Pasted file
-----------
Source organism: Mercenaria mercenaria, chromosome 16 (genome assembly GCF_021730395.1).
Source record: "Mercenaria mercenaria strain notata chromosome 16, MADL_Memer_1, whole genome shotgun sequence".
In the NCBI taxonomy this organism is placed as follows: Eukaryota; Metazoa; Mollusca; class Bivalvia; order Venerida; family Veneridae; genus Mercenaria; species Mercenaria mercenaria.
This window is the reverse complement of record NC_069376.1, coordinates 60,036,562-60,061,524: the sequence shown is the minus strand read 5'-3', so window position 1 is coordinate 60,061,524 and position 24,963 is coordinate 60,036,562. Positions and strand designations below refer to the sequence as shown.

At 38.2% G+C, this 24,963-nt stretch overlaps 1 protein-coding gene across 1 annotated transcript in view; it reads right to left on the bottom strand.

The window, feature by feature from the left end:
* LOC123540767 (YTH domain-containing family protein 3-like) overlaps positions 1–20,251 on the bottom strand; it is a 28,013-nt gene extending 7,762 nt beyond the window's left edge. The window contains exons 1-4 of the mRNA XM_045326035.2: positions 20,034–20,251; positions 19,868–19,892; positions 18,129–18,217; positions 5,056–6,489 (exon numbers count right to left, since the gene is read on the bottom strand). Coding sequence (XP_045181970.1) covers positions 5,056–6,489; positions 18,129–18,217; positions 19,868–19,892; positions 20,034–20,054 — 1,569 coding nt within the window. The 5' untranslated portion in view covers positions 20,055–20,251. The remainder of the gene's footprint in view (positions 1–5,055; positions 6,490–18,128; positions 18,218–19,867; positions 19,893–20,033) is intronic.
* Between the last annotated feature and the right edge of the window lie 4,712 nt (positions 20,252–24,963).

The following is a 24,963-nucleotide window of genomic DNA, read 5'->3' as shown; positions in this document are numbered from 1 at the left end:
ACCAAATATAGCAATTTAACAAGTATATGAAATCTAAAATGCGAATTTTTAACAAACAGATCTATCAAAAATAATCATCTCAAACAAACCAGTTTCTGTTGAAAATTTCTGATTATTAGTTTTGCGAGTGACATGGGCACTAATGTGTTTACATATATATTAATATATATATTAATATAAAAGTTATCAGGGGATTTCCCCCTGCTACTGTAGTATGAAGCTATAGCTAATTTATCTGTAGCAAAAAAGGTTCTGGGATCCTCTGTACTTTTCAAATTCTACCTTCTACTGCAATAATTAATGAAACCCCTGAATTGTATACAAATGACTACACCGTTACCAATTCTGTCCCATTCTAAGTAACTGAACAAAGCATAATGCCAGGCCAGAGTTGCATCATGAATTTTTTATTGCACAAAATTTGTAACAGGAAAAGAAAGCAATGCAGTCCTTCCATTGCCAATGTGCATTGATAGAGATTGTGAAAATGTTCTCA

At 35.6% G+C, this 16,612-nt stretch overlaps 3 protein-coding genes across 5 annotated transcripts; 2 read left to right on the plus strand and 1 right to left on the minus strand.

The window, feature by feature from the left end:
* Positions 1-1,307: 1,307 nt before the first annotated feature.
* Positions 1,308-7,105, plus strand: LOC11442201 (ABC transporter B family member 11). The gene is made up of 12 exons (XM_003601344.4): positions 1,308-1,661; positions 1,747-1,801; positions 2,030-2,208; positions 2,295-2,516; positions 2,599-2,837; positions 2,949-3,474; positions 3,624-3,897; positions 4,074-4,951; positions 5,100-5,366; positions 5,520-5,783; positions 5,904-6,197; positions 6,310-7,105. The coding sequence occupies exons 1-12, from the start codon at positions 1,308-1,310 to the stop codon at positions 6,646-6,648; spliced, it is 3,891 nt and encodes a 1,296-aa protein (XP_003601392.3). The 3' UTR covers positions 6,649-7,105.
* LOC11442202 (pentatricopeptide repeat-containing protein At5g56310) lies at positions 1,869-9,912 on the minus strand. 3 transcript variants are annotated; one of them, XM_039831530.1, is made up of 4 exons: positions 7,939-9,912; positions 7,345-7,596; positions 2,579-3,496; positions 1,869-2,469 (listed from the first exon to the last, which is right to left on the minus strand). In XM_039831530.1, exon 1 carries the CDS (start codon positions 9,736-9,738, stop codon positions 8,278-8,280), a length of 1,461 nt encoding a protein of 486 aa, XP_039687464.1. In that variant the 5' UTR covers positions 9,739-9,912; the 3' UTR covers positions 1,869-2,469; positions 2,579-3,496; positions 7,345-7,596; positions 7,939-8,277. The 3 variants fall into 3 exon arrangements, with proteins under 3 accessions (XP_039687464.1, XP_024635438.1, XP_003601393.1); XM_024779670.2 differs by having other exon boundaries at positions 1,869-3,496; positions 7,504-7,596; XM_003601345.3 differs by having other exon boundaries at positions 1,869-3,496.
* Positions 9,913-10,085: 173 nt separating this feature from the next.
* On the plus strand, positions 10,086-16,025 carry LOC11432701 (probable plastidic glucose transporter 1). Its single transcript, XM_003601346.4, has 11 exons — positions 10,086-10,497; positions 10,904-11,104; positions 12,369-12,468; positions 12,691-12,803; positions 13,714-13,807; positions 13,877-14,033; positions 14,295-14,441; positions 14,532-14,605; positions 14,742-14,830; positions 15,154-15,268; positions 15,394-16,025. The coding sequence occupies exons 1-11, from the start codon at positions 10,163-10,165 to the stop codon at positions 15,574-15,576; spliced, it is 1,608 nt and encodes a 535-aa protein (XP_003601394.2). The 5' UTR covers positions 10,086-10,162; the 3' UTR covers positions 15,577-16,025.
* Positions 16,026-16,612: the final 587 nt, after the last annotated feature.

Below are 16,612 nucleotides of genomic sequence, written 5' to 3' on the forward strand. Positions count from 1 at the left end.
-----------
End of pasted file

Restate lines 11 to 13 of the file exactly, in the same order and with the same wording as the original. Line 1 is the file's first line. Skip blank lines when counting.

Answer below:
At 35.6% G+C, this 16,612-nt stretch overlaps 3 protein-coding genes across 5 annotated transcripts; 2 read left to right on the plus strand and 1 right to left on the minus strand.

The window, feature by feature from the left end:
* Positions 1-1,307: 1,307 nt before the first annotated feature.